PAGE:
Sydney-based architects Steele Associates have relied on the principles of physics to bring to life Australia’s first Passivhaus (passive house) apartment block.
Described by the firm as a “naturally-lit filtered cocoon” forty times more airtight than the average house, The Fern is an 11-unit development located in inner Sydney’s Redfern.
Passivhaus is an architectural classification first developed by German physicist Dr Wolfgang Feist and Swedish scientist Dr Bo Adamson in 1991.
There are around 100,000 Passivhaus buildings around the world and only a handful in Australia, all of which have had to meet very intense specifications of environmental sustainability and post occupancy evaluation.
Steele Associates Director Oliver Steele told SpecifierSource he was attracted to the concept because it goes much further than typical eco styles, which can often be vaguely defined and not actually offset environmental impacts.
“Passivhaus’ scientific approach has shown, if you meet the criteria, you are basically guaranteed to have very comfortable stable internal temperatures and high levels of occupant wellbeing. The biggest difference between this and other green projects is physics, rather than just a creative idea that’s not substantiated,” Mr Steele claims.
There are five focuses of The Fern’s design that set it apart, the first being air tightness. Steele described the apartments as “a well insulated glazed esky”, but to avoid suffocation leads to the second focus: heat recovery ventilation.
The apartments use an allergenic-grade filtering unit that brings in constantly filtered fresh air to the bedrooms and living areas and exhausts air from the kitchen and bathroom. The incoming and outgoing air pass over each other without mixing.
Third is good insulation. The Fern’s insulation is double that typically used. The fourth focus is doors and windows, which are triple glazed and about six times more energy efficient than average. The fifth is eliminating thermal bridges created by large concrete slabs. This is achieved by putting in insulation barriers within the concrete slab and within the structural supports through them.
Oliver Steele says that on top of the additional capital costs, barriers to Passivhaus being taken up in Australia include a lack of knowledge in the market about the benefits and risk aversion from investors and developers. “The idea with The Fern was that someone has to do it to show that it can be done to overcome these barriers, and to show people what’s possible so that they can start asking for it.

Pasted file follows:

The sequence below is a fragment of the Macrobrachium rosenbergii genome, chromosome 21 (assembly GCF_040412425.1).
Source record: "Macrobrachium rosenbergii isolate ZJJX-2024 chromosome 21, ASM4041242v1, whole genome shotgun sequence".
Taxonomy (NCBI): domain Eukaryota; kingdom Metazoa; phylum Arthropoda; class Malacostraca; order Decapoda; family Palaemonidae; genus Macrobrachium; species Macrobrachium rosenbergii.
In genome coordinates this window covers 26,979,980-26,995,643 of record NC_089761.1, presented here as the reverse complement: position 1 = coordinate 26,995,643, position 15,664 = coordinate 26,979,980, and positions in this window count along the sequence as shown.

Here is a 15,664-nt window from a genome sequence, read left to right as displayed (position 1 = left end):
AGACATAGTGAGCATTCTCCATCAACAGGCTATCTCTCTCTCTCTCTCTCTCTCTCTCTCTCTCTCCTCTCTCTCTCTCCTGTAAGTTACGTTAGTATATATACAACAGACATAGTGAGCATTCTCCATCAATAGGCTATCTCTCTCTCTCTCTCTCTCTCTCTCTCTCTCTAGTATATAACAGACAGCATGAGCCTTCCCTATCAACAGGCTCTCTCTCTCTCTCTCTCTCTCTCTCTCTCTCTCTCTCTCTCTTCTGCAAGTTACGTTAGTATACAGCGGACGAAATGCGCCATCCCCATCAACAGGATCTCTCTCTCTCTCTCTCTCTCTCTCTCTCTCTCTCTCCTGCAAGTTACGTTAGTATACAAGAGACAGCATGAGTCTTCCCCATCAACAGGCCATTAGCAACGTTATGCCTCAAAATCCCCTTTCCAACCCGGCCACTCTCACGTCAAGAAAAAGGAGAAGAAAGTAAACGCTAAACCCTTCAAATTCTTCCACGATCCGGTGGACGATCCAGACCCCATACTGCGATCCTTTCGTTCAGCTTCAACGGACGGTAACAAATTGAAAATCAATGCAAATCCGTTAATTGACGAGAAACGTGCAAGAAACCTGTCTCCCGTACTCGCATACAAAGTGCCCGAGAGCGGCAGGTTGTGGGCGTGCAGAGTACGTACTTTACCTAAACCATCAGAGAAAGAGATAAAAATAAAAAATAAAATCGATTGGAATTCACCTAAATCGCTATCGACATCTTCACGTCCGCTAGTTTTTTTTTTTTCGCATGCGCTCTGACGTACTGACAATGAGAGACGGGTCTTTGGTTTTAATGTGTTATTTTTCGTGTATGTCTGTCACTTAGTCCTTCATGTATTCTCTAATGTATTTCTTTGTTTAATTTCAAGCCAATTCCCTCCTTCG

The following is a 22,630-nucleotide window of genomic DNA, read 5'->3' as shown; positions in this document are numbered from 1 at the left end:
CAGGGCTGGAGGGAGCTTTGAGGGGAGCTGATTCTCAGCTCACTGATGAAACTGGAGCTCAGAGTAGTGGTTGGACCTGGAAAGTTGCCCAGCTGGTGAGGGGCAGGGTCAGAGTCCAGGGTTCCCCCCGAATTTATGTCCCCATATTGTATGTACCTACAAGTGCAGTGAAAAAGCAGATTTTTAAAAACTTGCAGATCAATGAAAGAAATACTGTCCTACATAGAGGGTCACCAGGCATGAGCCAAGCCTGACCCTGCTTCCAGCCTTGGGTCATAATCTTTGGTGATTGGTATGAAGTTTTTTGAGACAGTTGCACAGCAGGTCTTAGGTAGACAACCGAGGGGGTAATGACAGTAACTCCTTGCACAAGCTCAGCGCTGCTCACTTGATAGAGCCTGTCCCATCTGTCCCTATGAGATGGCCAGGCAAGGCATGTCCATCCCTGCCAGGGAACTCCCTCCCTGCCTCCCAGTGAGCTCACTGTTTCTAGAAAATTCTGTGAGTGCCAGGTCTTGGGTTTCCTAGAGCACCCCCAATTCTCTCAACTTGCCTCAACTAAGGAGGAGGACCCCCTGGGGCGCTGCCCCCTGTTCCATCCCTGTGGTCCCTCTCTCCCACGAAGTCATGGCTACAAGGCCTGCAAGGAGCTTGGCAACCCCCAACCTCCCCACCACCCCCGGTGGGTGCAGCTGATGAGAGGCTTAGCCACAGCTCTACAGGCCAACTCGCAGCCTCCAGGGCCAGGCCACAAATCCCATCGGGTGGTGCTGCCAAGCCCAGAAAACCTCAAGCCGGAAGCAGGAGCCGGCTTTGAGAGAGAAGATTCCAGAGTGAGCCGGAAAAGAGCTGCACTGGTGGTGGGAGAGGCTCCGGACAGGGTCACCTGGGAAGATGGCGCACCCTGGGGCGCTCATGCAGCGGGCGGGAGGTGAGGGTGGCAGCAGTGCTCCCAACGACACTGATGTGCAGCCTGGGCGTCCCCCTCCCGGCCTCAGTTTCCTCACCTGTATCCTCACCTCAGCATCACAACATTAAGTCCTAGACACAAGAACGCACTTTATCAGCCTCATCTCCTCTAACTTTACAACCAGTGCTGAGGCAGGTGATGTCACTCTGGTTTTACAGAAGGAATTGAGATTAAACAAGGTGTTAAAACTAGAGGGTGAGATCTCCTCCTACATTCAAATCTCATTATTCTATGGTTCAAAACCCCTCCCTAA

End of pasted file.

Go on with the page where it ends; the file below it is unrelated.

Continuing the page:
“We wanted to show the development industry what’s possible so they can feel more confident in doing it, and to test that it’s really cost competitive or cost viable so that those cost barriers can be overcome,” he said.
The challenging small block in the inner city required creative thinking from Steele, who decided to split the development into front and rear wings with an atrium in the middle.
With two 15-metre-high green walls in the centre, walking into the atrium is intended to be like walking into a calming rainforest retreat. “It gives you the ability to block out the city while being right in the middle of it. You don’t have to retreat to the suburbs to get some fresh air,” Steele said.
The serviced apartments, due to hit the market later this year, will be available to be rented so that people can test-drive passivhaus for themselves.
Steele says his next project will definitely be passivhaus; “We’ve learned a lot on this project about how to make it work in a Sydney context, so we’ll be taking all that on board,” he claims.
Image courtesy of Steele Associates
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